Developing risks, including increased regulatory scrutiny, accreditation tightening, technology challenges, and governance conflicts are confronting the higher education sector, says Moody's Investors Service in a mid-year sector outlook.
Combined with lingering macroeconomic risks and worries about affordability and student debt, these developing risks are forcing universities to focus more aggressively on cost control amidst growing revenue challenges.
Moody's maintains a mixed outlook for the sector - stable for market-leading diversified universities, and negative for the remainder of the sector, according to the report, "US Higher Education 2012 Mid-Year Outlook Remains Mixed."
"Many of the credit challenges outlined in our January outlook for 2012 have intensified," said Moody's Assistant VP-Analyst Eva Bogaty, author of the report. "These include an economic recovery that continues to stumble, stagnant-to-negative investment returns, stress on federal and state budgets, and household net worth well below prior levels."
She said a minority of market-leading universities, generally those rated Aaa or Aa, has sufficiently strong balance sheets and diversified revenue sources to remain resilient and stable despite rising credit risks in the sector. However, the majority of Moody's-rated institutions is more dependent on student tuition, government funding, or both, and face greater credit pressure.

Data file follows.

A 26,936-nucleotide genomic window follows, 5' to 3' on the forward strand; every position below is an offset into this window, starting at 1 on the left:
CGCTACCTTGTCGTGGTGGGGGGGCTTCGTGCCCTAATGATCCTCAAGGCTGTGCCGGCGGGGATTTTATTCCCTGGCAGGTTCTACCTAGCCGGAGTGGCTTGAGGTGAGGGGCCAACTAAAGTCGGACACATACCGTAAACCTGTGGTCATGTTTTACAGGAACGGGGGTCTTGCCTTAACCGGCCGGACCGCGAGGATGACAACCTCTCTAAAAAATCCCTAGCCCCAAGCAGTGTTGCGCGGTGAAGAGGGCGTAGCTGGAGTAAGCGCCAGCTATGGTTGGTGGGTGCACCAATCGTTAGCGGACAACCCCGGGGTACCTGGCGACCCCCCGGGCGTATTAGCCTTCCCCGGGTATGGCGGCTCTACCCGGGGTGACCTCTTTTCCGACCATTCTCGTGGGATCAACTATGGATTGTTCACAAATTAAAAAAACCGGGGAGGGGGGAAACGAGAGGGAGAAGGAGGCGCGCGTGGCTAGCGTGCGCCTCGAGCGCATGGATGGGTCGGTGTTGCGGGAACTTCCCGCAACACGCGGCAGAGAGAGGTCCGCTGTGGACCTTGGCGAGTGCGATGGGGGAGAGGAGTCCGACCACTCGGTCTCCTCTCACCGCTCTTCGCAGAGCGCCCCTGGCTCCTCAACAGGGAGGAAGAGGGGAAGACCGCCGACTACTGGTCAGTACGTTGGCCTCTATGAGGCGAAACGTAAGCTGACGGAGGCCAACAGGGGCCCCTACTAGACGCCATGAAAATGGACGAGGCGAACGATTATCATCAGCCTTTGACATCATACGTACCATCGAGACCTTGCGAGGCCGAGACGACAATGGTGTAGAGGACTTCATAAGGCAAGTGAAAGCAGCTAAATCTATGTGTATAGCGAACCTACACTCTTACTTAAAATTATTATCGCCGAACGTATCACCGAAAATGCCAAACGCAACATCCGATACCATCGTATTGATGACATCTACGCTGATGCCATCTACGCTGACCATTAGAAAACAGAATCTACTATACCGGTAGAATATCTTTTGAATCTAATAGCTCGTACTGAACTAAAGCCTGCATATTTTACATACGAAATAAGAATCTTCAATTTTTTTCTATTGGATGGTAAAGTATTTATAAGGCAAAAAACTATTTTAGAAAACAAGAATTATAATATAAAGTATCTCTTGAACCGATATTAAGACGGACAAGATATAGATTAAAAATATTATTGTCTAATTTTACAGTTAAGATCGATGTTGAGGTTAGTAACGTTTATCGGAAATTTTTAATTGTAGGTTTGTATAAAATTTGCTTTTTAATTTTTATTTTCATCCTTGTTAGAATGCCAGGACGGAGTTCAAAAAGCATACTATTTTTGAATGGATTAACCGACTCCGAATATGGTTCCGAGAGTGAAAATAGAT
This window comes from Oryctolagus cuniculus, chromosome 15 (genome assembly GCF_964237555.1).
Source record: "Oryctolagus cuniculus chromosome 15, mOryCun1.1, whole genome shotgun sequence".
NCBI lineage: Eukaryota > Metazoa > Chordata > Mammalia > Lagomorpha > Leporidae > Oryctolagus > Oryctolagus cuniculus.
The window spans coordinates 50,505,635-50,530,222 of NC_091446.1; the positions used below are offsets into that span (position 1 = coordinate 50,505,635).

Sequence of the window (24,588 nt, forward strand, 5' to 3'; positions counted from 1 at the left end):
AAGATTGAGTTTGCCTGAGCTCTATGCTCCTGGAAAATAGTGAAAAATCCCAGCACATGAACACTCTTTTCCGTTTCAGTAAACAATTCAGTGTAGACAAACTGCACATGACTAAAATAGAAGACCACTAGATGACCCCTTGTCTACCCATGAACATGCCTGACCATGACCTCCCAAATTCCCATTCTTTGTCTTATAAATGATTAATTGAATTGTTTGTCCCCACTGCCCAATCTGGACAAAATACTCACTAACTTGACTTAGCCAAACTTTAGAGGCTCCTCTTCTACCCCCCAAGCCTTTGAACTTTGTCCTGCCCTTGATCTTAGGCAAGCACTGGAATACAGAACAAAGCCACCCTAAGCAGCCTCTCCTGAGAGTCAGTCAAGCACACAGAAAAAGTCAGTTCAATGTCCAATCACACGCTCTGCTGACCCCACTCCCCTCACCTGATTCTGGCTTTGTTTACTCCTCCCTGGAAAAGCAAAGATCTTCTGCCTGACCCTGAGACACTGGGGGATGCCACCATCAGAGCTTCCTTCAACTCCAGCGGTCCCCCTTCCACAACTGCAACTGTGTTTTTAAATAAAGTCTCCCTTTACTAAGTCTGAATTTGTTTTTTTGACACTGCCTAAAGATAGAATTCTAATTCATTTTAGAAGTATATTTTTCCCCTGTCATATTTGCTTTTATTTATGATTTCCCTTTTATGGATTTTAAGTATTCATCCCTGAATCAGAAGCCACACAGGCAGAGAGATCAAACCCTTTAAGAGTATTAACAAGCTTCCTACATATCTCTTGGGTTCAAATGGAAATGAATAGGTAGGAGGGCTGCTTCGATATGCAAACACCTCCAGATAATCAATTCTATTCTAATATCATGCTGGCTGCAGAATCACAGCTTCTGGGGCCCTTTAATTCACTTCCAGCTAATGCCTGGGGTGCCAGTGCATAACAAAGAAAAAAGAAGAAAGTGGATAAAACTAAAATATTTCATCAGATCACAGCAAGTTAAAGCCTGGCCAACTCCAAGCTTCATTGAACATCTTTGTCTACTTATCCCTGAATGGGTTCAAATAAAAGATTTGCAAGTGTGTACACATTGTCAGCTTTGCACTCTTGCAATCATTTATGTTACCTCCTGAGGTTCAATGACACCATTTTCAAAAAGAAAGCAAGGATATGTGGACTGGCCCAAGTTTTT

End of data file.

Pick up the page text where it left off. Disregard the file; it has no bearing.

"Added to the macroeconomic pressures of recent years has been heightened public scrutiny and political focus on the issue of affordability, especially as the nation's student debt burden has been on the rise," said Bogaty. "Reflecting concerns coming from both political parties, President Obama announced a college affordability plan with a bid to expand federal student financial aid and reward public institutions that moderate tuition increases."
The mid-year report also captures the risks and potential benefits associated with the growth of online education and new technology platforms.
"The sector is at a critical point as the digital revolution challenges our collective understanding of learning models and delivery of education," said Bogaty. "With a rising number of leading schools now offering 'massive open online courses' or MOOCs, this will create new winners and losers, pressuring colleges to make significant investments."
The growing need for bolder leadership on college campuses has brought into focus the unique governance and management challenges for public universities, research universities, and heavily tuition-dependent small private colleges, according to Moody's.
"Strong and savvy leadership, along with clear and thoughtful strategic planning, have become ever more important," said Bogaty. "The underlying faculty-centric business model of higher education is evolving, and colleges and universities will have to adopt a shared governance model to meet the demands of a wider constituency in the future."